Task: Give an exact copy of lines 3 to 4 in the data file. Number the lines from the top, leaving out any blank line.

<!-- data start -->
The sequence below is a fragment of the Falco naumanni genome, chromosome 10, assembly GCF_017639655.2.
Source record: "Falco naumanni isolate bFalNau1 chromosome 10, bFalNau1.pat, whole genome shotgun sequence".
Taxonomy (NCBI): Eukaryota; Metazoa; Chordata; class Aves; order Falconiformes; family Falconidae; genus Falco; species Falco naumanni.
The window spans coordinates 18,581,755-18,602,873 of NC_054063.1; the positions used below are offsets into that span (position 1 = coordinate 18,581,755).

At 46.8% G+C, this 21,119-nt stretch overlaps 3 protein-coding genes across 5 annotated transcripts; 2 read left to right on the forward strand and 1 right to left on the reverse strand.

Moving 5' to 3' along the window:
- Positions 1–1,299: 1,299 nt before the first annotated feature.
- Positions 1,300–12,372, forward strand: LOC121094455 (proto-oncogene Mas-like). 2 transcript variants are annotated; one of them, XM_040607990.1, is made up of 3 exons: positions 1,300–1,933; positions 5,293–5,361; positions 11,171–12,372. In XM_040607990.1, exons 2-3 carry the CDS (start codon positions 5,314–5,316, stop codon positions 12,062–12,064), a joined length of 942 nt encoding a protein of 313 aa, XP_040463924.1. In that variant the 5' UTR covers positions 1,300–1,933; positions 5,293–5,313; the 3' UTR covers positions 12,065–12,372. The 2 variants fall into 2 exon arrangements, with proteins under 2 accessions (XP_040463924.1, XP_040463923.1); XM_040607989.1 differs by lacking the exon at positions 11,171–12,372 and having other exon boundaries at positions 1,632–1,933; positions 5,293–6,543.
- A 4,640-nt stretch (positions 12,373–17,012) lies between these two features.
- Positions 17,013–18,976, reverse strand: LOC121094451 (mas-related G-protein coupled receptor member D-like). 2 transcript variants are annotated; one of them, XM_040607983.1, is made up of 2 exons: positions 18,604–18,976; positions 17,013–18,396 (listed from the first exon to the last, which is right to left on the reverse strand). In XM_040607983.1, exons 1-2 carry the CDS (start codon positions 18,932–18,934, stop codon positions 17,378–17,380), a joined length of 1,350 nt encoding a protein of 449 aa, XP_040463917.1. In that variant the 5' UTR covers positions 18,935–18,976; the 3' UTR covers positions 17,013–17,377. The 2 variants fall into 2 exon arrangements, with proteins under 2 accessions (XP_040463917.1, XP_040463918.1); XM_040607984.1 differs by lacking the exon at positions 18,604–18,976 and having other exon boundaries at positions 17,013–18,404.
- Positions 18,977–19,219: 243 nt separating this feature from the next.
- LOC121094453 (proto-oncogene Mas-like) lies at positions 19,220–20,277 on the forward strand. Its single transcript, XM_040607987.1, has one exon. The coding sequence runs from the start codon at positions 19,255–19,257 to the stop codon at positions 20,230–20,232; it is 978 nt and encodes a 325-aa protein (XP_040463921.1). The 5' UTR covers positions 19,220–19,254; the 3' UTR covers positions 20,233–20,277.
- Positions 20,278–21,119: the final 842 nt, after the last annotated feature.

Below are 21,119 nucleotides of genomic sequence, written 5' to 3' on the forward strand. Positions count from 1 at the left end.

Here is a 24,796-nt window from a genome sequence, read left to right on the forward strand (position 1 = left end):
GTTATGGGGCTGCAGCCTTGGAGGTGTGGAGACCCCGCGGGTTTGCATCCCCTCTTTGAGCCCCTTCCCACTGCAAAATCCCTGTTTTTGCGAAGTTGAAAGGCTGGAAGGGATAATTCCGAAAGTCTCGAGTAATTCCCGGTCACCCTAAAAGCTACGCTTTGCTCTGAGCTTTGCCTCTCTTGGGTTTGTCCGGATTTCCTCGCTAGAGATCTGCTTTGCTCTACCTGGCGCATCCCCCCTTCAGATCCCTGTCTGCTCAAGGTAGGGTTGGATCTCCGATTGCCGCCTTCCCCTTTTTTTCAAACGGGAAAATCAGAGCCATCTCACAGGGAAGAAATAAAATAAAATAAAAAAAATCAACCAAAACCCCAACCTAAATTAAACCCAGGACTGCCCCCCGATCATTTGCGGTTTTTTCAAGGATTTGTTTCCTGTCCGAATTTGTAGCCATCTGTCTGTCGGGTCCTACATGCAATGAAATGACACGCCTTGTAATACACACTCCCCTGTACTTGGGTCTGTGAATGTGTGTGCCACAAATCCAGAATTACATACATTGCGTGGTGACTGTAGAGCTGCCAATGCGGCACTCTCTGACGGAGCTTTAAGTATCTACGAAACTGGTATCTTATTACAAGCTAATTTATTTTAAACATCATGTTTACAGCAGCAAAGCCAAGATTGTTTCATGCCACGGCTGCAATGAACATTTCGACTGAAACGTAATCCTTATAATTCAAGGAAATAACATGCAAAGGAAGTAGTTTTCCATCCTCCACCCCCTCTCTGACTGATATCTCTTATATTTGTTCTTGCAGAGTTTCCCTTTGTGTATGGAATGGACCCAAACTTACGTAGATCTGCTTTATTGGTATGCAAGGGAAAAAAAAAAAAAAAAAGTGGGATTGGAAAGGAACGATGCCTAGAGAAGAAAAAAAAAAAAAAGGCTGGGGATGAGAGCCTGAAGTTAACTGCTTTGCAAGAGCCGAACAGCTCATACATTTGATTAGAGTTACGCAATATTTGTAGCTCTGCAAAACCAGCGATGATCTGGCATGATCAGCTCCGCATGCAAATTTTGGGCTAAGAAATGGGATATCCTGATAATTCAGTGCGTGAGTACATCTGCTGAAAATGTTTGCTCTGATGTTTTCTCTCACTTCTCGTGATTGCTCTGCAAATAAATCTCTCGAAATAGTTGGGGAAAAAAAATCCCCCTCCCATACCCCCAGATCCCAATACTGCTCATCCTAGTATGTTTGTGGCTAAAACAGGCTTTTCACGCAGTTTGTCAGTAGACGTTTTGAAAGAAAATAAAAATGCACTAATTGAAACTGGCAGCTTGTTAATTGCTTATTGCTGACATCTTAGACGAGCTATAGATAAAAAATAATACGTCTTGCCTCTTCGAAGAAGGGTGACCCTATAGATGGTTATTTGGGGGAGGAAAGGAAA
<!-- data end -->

Taxonomy (NCBI): Eukaryota; Metazoa; Chordata; class Aves; order Falconiformes; family Falconidae; genus Falco; species Falco naumanni.
The window spans coordinates 18,581,755-18,602,873 of NC_054063.1; the positions used below are offsets into that span (position 1 = coordinate 18,581,755).